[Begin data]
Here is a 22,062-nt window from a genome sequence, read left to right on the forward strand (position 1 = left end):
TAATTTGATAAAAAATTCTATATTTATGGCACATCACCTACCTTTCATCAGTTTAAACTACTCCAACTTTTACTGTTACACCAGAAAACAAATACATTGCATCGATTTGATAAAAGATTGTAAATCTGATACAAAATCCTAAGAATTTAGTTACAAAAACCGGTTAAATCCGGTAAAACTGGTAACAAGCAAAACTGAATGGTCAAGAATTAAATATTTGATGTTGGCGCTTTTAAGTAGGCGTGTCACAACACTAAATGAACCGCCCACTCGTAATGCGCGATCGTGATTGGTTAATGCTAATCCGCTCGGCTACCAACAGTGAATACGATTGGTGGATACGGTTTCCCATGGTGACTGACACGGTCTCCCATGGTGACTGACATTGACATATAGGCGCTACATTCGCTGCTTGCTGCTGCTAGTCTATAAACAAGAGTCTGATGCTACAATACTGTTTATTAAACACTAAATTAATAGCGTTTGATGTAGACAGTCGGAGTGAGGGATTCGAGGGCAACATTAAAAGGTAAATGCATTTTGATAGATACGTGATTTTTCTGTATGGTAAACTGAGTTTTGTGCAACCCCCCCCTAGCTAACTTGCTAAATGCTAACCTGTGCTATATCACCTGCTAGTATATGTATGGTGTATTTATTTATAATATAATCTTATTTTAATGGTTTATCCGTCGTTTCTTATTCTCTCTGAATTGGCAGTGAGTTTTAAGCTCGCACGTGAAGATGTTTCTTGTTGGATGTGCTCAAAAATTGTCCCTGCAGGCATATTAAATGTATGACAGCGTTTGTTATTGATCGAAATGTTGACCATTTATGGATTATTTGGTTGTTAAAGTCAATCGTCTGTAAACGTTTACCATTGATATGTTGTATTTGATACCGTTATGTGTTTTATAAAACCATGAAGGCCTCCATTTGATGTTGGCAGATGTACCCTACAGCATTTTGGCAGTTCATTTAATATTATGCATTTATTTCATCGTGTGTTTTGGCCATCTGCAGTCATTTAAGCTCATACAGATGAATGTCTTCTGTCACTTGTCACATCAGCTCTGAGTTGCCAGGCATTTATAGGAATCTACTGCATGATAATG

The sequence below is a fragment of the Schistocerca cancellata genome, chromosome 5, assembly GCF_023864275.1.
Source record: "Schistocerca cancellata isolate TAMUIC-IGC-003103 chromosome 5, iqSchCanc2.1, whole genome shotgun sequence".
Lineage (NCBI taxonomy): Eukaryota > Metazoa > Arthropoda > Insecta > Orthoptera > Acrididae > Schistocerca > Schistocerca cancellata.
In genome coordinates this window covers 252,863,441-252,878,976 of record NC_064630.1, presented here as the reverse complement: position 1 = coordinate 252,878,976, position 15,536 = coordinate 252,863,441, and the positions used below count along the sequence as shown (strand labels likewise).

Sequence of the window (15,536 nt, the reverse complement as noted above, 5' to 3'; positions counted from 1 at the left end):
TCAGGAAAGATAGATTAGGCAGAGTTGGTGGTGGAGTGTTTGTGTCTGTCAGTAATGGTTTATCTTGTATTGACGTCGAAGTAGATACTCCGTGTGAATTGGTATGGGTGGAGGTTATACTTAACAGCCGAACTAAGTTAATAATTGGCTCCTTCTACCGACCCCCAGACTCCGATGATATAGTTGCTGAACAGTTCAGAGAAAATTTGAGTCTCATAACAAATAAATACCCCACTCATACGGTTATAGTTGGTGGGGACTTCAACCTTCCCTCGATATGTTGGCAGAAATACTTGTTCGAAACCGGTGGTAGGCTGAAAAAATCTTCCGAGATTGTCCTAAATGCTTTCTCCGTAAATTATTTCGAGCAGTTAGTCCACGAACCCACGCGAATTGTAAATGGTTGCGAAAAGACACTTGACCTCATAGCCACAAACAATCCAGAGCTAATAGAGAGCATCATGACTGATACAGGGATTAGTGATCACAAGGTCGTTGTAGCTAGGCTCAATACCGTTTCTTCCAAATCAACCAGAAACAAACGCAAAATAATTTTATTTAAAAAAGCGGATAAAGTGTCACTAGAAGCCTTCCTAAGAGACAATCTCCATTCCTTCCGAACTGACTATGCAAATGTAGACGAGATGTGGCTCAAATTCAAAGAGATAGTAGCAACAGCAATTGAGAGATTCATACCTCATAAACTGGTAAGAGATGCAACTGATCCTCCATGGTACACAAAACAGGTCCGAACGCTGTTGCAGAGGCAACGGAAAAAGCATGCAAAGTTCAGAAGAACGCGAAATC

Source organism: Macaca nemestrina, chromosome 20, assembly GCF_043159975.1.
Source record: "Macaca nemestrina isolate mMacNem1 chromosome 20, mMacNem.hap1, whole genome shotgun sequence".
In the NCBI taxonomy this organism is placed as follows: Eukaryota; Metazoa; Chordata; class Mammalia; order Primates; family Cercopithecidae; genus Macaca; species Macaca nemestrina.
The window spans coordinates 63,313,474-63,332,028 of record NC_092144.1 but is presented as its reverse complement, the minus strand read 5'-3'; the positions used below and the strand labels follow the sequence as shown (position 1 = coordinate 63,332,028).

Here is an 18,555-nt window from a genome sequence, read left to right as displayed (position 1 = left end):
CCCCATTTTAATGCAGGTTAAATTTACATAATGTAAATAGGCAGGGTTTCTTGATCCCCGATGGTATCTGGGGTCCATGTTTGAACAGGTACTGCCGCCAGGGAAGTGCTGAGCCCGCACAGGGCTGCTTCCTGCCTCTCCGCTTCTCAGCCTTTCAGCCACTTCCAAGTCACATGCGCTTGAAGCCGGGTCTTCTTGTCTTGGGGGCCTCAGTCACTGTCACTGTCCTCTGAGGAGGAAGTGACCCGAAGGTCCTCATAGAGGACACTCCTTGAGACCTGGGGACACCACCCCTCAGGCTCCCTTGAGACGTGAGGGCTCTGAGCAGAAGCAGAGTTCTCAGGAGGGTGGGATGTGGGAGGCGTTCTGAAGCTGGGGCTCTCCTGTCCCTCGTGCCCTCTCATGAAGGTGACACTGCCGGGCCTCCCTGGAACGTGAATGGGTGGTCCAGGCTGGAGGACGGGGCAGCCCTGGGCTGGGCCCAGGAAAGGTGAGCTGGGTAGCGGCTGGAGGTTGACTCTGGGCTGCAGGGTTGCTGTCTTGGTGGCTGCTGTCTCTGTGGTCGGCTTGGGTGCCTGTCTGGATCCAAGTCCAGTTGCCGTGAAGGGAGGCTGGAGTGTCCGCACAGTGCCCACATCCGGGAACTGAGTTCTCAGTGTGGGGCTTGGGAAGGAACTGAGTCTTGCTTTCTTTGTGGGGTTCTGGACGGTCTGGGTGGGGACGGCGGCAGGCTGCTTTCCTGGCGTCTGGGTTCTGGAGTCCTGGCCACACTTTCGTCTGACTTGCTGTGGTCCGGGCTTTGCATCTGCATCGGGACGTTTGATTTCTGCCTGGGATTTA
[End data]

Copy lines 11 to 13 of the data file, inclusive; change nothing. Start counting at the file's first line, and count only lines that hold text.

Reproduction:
In the NCBI taxonomy this organism is placed as follows: Eukaryota; Metazoa; Chordata; class Mammalia; order Primates; family Cercopithecidae; genus Macaca; species Macaca nemestrina.
The window spans coordinates 63,313,474-63,332,028 of record NC_092144.1 but is presented as its reverse complement, the minus strand read 5'-3'; the positions used below and the strand labels follow the sequence as shown (position 1 = coordinate 63,332,028).

Here is an 18,555-nt window from a genome sequence, read left to right as displayed (position 1 = left end):